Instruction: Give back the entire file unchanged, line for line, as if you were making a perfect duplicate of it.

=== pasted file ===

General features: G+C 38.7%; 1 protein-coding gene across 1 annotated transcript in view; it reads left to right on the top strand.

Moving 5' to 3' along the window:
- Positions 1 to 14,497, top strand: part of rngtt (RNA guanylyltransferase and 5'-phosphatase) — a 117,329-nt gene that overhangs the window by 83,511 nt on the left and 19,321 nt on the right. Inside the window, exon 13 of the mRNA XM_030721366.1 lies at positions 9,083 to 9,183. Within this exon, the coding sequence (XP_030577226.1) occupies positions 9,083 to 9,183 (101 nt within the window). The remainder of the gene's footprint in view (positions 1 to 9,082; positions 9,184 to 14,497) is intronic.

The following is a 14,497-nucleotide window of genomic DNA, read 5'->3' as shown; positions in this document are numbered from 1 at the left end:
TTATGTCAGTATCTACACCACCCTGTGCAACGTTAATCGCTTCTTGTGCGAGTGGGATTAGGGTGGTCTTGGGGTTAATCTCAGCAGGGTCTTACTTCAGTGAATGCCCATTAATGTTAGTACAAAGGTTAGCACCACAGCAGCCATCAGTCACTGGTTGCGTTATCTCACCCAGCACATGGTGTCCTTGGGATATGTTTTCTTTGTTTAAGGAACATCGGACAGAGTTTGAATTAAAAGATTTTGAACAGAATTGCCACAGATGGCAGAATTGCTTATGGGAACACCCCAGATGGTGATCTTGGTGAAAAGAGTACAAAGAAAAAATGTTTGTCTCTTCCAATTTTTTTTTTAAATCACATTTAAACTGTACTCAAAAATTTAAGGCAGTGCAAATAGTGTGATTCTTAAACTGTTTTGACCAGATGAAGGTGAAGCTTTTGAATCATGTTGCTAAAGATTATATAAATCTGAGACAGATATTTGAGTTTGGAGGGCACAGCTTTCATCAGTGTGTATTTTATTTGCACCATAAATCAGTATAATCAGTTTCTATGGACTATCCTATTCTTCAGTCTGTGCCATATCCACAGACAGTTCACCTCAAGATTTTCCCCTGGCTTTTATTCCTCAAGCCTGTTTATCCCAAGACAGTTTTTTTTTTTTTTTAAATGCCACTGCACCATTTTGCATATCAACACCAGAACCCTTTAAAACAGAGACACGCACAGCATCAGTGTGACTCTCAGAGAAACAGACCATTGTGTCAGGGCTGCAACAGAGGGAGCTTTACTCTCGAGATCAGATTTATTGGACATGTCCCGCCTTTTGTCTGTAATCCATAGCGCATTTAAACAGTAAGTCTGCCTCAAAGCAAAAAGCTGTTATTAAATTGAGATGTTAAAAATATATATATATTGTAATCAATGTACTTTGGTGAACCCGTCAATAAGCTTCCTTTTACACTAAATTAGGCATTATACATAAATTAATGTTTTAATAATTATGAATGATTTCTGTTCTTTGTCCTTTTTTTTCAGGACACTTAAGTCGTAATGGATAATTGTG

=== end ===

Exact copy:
General features: G+C 38.7%; 1 protein-coding gene across 1 annotated transcript in view; it reads left to right on the top strand.

Moving 5' to 3' along the window:
- Positions 1 to 14,497, top strand: part of rngtt (RNA guanylyltransferase and 5'-phosphatase) — a 117,329-nt gene that overhangs the window by 83,511 nt on the left and 19,321 nt on the right. Inside the window, exon 13 of the mRNA XM_030721366.1 lies at positions 9,083 to 9,183. Within this exon, the coding sequence (XP_030577226.1) occupies positions 9,083 to 9,183 (101 nt within the window). The remainder of the gene's footprint in view (positions 1 to 9,082; positions 9,184 to 14,497) is intronic.

The following is a 14,497-nucleotide window of genomic DNA, read 5'->3' as shown; positions in this document are numbered from 1 at the left end:
TTATGTCAGTATCTACACCACCCTGTGCAACGTTAATCGCTTCTTGTGCGAGTGGGATTAGGGTGGTCTTGGGGTTAATCTCAGCAGGGTCTTACTTCAGTGAATGCCCATTAATGTTAGTACAAAGGTTAGCACCACAGCAGCCATCAGTCACTGGTTGCGTTATCTCACCCAGCACATGGTGTCCTTGGGATATGTTTTCTTTGTTTAAGGAACATCGGACAGAGTTTGAATTAAAAGATTTTGAACAGAATTGCCACAGATGGCAGAATTGCTTATGGGAACACCCCAGATGGTGATCTTGGTGAAAAGAGTACAAAGAAAAAATGTTTGTCTCTTCCAATTTTTTTTTTAAATCACATTTAAACTGTACTCAAAAATTTAAGGCAGTGCAAATAGTGTGATTCTTAAACTGTTTTGACCAGATGAAGGTGAAGCTTTTGAATCATGTTGCTAAAGATTATATAAATCTGAGACAGATATTTGAGTTTGGAGGGCACAGCTTTCATCAGTGTGTATTTTATTTGCACCATAAATCAGTATAATCAGTTTCTATGGACTATCCTATTCTTCAGTCTGTGCCATATCCACAGACAGTTCACCTCAAGATTTTCCCCTGGCTTTTATTCCTCAAGCCTGTTTATCCCAAGACAGTTTTTTTTTTTTTTTAAATGCCACTGCACCATTTTGCATATCAACACCAGAACCCTTTAAAACAGAGACACGCACAGCATCAGTGTGACTCTCAGAGAAACAGACCATTGTGTCAGGGCTGCAACAGAGGGAGCTTTACTCTCGAGATCAGATTTATTGGACATGTCCCGCCTTTTGTCTGTAATCCATAGCGCATTTAAACAGTAAGTCTGCCTCAAAGCAAAAAGCTGTTATTAAATTGAGATGTTAAAAATATATATATATTGTAATCAATGTACTTTGGTGAACCCGTCAATAAGCTTCCTTTTACACTAAATTAGGCATTATACATAAATTAATGTTTTAATAATTATGAATGATTTCTGTTCTTTGTCCTTTTTTTTCAGGACACTTAAGTCGTAATGGATAATTGTG